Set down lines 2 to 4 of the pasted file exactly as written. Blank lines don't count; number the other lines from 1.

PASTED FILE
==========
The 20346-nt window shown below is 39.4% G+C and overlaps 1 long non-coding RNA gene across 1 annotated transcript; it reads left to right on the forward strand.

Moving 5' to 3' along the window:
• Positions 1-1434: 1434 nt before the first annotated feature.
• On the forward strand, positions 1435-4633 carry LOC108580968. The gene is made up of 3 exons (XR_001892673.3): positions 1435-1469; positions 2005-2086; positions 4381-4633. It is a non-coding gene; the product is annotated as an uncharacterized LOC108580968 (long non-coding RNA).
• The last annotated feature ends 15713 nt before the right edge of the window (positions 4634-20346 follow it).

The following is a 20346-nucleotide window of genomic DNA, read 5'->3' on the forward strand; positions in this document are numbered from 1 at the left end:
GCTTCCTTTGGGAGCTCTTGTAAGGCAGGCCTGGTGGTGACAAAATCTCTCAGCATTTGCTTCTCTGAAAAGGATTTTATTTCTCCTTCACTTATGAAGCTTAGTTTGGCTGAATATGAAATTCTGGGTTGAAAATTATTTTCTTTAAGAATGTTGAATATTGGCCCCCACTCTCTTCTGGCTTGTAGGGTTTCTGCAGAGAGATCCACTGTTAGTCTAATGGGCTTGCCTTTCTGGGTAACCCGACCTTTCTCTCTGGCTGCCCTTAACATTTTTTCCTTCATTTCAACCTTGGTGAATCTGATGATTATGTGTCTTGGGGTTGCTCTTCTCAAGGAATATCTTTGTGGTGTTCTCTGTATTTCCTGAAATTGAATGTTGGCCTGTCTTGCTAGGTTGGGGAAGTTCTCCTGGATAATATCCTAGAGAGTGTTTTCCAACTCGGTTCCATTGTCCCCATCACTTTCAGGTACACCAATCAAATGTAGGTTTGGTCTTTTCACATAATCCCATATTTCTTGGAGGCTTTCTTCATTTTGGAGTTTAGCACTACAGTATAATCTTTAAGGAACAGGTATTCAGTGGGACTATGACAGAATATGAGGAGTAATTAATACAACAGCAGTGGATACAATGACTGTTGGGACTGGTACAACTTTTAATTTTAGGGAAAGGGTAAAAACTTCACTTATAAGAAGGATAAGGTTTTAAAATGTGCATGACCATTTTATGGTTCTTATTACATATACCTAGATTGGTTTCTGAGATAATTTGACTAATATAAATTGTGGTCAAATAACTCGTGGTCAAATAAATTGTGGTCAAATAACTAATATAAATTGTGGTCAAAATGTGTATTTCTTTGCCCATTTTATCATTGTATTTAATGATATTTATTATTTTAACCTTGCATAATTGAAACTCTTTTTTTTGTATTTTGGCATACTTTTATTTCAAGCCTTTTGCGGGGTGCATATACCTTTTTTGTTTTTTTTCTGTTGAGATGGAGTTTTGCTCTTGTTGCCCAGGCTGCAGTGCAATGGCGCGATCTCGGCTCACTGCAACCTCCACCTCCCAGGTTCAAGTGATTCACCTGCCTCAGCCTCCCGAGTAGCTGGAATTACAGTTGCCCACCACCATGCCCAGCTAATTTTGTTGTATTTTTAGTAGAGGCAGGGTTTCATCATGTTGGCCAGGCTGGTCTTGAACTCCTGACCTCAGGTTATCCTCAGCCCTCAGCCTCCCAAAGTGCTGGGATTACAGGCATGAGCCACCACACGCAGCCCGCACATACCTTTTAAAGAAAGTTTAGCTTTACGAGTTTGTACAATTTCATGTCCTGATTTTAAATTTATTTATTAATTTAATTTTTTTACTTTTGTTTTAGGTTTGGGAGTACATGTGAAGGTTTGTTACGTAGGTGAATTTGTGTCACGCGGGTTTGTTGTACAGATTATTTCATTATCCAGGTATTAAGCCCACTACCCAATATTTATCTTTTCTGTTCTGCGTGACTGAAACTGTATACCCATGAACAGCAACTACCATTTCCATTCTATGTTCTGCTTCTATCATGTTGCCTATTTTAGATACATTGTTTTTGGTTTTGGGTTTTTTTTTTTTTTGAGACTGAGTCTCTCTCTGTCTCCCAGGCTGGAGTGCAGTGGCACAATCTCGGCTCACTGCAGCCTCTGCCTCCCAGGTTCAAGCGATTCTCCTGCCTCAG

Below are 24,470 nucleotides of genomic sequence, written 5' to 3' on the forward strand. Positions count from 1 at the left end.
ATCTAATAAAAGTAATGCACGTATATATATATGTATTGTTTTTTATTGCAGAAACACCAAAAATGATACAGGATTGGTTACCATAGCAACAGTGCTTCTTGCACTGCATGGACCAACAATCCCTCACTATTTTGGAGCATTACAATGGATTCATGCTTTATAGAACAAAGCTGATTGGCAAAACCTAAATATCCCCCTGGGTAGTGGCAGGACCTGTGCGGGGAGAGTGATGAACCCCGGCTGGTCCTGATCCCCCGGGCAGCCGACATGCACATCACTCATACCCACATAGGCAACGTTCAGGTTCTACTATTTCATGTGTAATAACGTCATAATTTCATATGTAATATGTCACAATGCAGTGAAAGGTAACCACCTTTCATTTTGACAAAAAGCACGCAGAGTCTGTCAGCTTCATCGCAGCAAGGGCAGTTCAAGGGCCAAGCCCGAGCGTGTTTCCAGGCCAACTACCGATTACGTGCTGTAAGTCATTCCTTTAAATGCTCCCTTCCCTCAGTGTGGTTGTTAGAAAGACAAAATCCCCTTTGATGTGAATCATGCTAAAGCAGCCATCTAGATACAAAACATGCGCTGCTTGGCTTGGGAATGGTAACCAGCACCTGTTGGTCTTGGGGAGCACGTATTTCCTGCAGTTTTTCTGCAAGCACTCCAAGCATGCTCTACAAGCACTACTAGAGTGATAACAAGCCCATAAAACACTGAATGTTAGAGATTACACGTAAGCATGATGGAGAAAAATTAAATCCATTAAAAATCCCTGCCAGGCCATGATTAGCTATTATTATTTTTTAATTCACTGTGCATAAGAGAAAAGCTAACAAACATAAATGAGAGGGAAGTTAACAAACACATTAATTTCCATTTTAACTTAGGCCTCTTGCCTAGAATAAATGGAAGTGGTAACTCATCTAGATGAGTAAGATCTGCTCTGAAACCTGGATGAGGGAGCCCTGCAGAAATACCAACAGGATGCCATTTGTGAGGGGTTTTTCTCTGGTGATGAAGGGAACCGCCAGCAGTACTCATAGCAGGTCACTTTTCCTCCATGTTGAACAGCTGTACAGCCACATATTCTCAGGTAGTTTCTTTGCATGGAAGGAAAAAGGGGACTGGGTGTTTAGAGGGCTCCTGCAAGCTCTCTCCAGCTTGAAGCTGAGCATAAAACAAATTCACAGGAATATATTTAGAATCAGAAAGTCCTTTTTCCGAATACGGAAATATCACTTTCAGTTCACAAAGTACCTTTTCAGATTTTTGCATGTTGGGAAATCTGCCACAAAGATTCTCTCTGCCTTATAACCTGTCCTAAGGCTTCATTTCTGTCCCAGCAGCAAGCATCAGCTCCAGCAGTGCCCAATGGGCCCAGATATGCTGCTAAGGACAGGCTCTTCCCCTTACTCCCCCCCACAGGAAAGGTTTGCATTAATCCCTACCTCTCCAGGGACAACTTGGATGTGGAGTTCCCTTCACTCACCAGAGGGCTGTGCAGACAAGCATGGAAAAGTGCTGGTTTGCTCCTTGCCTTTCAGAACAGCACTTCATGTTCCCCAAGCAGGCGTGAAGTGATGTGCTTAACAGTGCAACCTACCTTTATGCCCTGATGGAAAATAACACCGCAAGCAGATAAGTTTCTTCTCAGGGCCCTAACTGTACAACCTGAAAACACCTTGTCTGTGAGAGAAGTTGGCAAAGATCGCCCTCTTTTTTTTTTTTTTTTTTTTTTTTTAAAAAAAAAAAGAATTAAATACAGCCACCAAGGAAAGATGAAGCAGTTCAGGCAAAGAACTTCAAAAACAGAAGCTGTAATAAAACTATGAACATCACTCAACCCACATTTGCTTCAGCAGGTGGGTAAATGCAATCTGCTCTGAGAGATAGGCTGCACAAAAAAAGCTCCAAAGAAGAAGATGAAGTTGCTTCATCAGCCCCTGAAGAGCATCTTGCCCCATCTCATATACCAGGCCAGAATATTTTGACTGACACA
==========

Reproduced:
Moving 5' to 3' along the window:
• Positions 1-1434: 1434 nt before the first annotated feature.
• On the forward strand, positions 1435-4633 carry LOC108580968. The gene is made up of 3 exons (XR_001892673.3): positions 1435-1469; positions 2005-2086; positions 4381-4633. It is a non-coding gene; the product is annotated as an uncharacterized LOC108580968 (long non-coding RNA).